It's simple and profound advice: treat others as you want to be treated. In so doing, you will have discovered a great way to begin building friendships.

The Business Friendship

When prioritizing work time, most men tend to relegate friendship to the bottom of the list. The currency of the working world doesn't put much value on anything other than goals achieved and money made. Consequently, many men don't actively pursue friendship on the job. However, most of us have an established "network" of business contacts. If we want to "do lunch" with someone, we usually have a reason or an agenda. We look to these contacts to help us directly or to introduce us to other people. We may see some as a prospect for our business, or perhaps we owe them lunch because they helped us with a project that we were working on last month.

This utilitarian approach to friendships among men is a barrier to developing relationships with greater meaning. We may even believe that we are already experiencing the very best that friendship has to offer, simply because our luncheon schedules are full.

Unfortunately, by itself, the business friendship doesn't fulfill our deepest need to connect to other men and establish meaningful friendships. This is not to say that our work environment or a business lunch cannot act to initiate friendships that, over time, can become progressively more personal and supportive. In fact, this is an easy way for men to start friendships, and I would encourage you to take time this week to invite someone to "do lunch," for no other reason than for the sake of friendship.

Starting a Purposeful and Intentional Friendship

In my younger days, I didn't have particularly close friendships with other guys. This became painfully apparent when my wife and I were dating. During a romantic dinner, I told her that I loved her and then raised the subject of marriage, in a way that might allow me to see what she thought about it.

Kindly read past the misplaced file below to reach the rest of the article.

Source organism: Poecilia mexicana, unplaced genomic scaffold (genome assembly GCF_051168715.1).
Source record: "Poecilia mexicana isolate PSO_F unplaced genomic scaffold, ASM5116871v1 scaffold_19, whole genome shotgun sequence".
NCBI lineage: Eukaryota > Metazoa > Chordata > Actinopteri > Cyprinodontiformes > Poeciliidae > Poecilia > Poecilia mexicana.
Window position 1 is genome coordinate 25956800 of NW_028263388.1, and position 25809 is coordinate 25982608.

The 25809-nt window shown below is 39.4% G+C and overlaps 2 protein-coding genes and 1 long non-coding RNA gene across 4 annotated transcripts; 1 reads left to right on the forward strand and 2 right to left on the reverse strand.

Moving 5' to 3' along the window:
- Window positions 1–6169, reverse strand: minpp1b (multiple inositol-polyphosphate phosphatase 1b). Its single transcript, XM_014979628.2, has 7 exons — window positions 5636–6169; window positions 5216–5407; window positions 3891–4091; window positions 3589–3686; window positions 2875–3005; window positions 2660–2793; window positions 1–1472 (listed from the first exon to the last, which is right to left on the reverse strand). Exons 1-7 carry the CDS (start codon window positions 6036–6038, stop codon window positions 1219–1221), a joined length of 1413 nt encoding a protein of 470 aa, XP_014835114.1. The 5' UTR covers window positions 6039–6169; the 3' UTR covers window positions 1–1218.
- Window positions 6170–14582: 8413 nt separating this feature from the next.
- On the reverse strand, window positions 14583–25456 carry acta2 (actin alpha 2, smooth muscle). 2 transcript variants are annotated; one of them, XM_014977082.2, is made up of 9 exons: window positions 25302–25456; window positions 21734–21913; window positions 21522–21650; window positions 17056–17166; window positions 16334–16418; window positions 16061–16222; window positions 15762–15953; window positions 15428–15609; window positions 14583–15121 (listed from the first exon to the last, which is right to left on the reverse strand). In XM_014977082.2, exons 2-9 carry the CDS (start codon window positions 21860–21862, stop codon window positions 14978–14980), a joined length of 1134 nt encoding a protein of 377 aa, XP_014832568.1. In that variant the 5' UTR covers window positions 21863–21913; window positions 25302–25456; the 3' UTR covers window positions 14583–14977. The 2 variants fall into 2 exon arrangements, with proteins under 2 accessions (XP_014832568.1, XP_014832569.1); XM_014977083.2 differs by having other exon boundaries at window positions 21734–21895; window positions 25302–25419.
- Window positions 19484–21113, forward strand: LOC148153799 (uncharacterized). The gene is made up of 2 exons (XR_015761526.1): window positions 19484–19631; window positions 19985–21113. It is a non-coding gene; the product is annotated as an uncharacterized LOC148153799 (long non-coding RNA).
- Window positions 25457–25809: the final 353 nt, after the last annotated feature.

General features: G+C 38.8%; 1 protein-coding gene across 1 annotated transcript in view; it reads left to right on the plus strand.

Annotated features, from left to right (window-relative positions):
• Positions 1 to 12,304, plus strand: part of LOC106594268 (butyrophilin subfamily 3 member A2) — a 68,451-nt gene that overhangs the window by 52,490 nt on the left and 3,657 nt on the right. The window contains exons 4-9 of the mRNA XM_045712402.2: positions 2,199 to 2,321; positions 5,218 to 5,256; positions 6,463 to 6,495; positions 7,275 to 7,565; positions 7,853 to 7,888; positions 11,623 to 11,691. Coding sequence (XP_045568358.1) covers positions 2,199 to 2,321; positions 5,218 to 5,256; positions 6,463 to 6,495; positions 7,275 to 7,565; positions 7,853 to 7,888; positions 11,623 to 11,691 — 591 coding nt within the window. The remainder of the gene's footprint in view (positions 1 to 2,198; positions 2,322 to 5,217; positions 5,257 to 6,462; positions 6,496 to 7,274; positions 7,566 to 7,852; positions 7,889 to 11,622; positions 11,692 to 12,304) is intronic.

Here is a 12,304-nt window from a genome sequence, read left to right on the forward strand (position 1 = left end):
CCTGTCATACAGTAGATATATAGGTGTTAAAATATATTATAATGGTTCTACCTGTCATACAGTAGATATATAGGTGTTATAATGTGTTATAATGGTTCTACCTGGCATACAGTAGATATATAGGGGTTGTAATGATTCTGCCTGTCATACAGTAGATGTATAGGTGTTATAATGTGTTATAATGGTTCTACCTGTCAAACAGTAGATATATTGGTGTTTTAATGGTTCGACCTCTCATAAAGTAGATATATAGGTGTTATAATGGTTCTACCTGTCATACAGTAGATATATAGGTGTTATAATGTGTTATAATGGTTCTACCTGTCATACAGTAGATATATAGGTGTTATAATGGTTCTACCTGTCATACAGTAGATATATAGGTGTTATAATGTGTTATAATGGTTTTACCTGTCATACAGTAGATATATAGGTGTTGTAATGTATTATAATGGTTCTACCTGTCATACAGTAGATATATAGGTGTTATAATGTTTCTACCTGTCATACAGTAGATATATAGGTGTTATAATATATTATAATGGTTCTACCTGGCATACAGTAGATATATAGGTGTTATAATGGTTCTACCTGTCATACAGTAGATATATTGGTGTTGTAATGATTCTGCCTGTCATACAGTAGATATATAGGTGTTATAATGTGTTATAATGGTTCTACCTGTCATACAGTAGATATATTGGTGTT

I then said, "Alison, if we were to decide to get married, I wouldn't know who to invite to be my best man." As those words came off my lips, I knew they revealed a deep truth about my lack of friendships with other men. Although I had scores of acquaintances from high school, university, rugby, and church, there were very few whom I could call friends. To use business terms, all I had was a pretty good network.

But if one day Alison and I were to walk down the aisle together, I wanted to have some real friends standing at the altar beside me. So, that night, I consciously made a commitment to begin building relationships with other men. I first made a list of ten or twelve men whom I already knew and who were, in my view, candidates for meaningful friendship. Alison and I then looked over the list together. We chose two guys (Mike and Dean) for me to approach to determine if they were interested in developing a deeper relationship with me. I followed through, and asked each guy if he was willing to work purposefully and intentionally at developing a closer friendship. I'm sure I was clumsy in my explanation, but somehow they got the message and, much to my surprise, I received a positive response from both of them.

Mike and I had first met several years earlier at a summer camp while we were both trying to "tidy" a ski boat. The ropes and boat fenders were not stowed in a manner that either of us felt was truly shipshape. Oddly enough, this common perspective brought about an instant connection. Just like Jerry on Seinfeld, we were both obsessively fastidious about neatness and quickly realized that we were alike in a way that might have quickly made others insane. I told Mike, right then and there, that he'd be the kind of guy I could share an apartment with.